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Caerphilly County Borough

Wheatear Oenanthe deserti ©Chris Thomas

Caerphilly (Welsh: Caerffili) is a county borough in southern Wales, straddling the ancient county boundary between Glamorgan and Monmouthshire. Its main and largest town is Caerphilly. Other towns in the county borough are Bedwas, Risca, Ystrad Mynach, Newbridge, Blackwood, Bargoed, New Tredegar and Rhymney. It is bordered by Cardiff to the southwest, Newport to the southeast, Torfaen to the east, Blaenau Gwent to the northeast, Powys to the north, Merthyr Tydfil to the northwest and Rhondda Cynon Taf to the west.

The northern part of the borough is formed by the broad expanse of the Rhymney Valley. The Rhymney River rises in the hills in the north and flows southwards for about thirty miles, looping round to the east just to the north of Caerphilly, the largest town in the borough, before reaching the Bristol Channel.

Over three-quarters of the county borough is countryside; that's meadows, rivers, farmland, woods, commons and ponds and much more. And with three quarters of the county covered in woods, farmland, commons and country parks there's plenty of wildlife to be discovered. Bluebell-carpeted woods alive with the sounds of songbirds, special places for rare butterflies and warm summertime hay meadows buzzing with bees are all out there waiting to be explored.

These include: Aberbargoed Grasslands, Bedwas Riverside Park, Cwmllywdrew Meadows, Flatwoods Meadows, Graig Goch Memorial Park and Penallta Marsh.

Top Sites

Sirhowy Valley Country Park


Satellite View

Sirhowy Valley Country Park for woodland birds, Mynydd Maen ST260970 (pronounce the y as in but, southern English accent, dd is th) and Mynydd Garn clochdy SO2805 for moor-land species: possibilities include Merlin, whinchat, Wheatear, meadow pipit, skylark, tree pipit

County Recorder

Philip Bristow - East Glamorgan County Recorder

2 Forest Oak Close, Cyncoed, Cardiff CF23 6QN

07769 973 890


Tom Chinnick

School House, Llandenny, Usk NP15 1DL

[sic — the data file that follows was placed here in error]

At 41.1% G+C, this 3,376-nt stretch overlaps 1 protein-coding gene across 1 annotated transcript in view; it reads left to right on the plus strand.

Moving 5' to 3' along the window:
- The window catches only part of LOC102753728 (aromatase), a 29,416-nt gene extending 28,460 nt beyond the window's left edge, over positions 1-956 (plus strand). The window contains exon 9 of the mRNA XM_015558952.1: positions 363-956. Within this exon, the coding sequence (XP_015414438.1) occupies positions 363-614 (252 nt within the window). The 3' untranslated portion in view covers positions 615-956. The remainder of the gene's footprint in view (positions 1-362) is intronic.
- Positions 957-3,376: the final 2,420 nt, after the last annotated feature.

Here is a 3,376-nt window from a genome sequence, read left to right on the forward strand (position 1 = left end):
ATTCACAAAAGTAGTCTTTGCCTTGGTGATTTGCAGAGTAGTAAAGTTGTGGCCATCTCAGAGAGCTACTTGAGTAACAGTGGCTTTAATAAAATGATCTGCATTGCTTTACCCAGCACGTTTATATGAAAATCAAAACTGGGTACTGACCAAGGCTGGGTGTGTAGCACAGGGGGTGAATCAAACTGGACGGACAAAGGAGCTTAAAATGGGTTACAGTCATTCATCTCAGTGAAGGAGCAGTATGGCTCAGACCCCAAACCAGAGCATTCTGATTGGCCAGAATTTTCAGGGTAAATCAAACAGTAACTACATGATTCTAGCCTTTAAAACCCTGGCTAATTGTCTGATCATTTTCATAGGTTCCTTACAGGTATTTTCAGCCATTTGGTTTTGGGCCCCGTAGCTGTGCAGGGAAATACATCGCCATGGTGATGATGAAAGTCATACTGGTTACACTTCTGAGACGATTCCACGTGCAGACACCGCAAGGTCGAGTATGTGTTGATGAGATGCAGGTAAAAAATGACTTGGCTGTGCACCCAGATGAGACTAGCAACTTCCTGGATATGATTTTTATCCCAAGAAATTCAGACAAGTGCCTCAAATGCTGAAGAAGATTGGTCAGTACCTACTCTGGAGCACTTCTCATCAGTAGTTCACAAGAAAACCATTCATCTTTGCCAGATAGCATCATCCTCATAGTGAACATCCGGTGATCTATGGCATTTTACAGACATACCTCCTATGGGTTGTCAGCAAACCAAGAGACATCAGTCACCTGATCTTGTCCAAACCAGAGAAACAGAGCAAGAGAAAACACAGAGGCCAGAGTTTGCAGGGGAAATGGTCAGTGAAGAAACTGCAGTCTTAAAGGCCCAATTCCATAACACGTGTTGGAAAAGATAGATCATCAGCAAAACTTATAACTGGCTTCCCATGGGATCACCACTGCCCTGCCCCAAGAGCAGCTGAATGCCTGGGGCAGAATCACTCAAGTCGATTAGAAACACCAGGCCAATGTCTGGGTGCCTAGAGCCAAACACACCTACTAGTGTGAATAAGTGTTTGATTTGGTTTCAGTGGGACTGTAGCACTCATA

Useful Reading

Birds of Glamorgan

Clive Hurford & Peter Lansdown CNS/CCW 1995

ISBN: 1872808344

Buy this book from NHBS.com

Birds of Gwent

by Andrew Baker Helm 2007

ISBN: 0713676337

Buy this book from NHBS.com

Glamorgan Bird Report

Editor, John D. Wilson email: john_wilson@glamorganbirds.org.uk

Gwent Bird Report

…available from Jerry Lewis, Y Bwthyn Gwyn, Coldbrooke, Abergavenny NP7 9TD

Trip Reports


Trip Report Repository

CloudBirders was created by a group of Belgian world birding enthusiasts and went live on 21st of March 2013. They provide a large and growing database of birding trip reports, complemented with extensive search, voting and statistical features.


Glamorgan Bird Club


Glamorgan Rarities Committee


Gwent Ornithological Society


TJ Russell, The Pines, Highfield Road, Monmouth, Gwent NP5 3HP 01600 716266 - Home Page for the Gwent Ornithological Society (GOS) now up and running with news, the latest newsletter, meetings dates, links and more…

Gwent Wildlife Trust


Gwent covers the lower Wye and Usk river valleys and the Severn Estuary in South East Wales. In the last fifty years Gwent has lost two thirds of its ancient woodland and the lowlands surrounding the Severn Estuary are threatened by industrial development…


Caerphilly Woodlands


Satellite View

A voluntary group who manage the woodland area on Caerphilly Mountain for the people of Caerphilly. They meet every sunday and have lots of fun planting trees, digging ponds and much more! Tools are provided and there is usually a cup of tea at the end of each session! Dogs are welcome. Good for buzzards and owls…

Flatwoods Meadows, Crosskeys


Satellite View

These old hay meadows have been rescued from a bracken invasion. They are species rich. Grasslands like these becoming less common across the UK. Careful management of this Local Nature Reserve has allowed the wildflowers to flourish and these in turn provide food for insects, birds and mammals.

Graig Goch Woodland, Cwmfelinfach


Satellite View

Graig Goch is an ancient oak and beech woodland set in the Sirhowy Valley Country Park. The best time to visit is in the springtime when the woodland floor is carpeted with Bluebells. Springtime also brings the woods alive with birdsong; redstarts, flycatchers and warblers can all be heard as they look for a mate.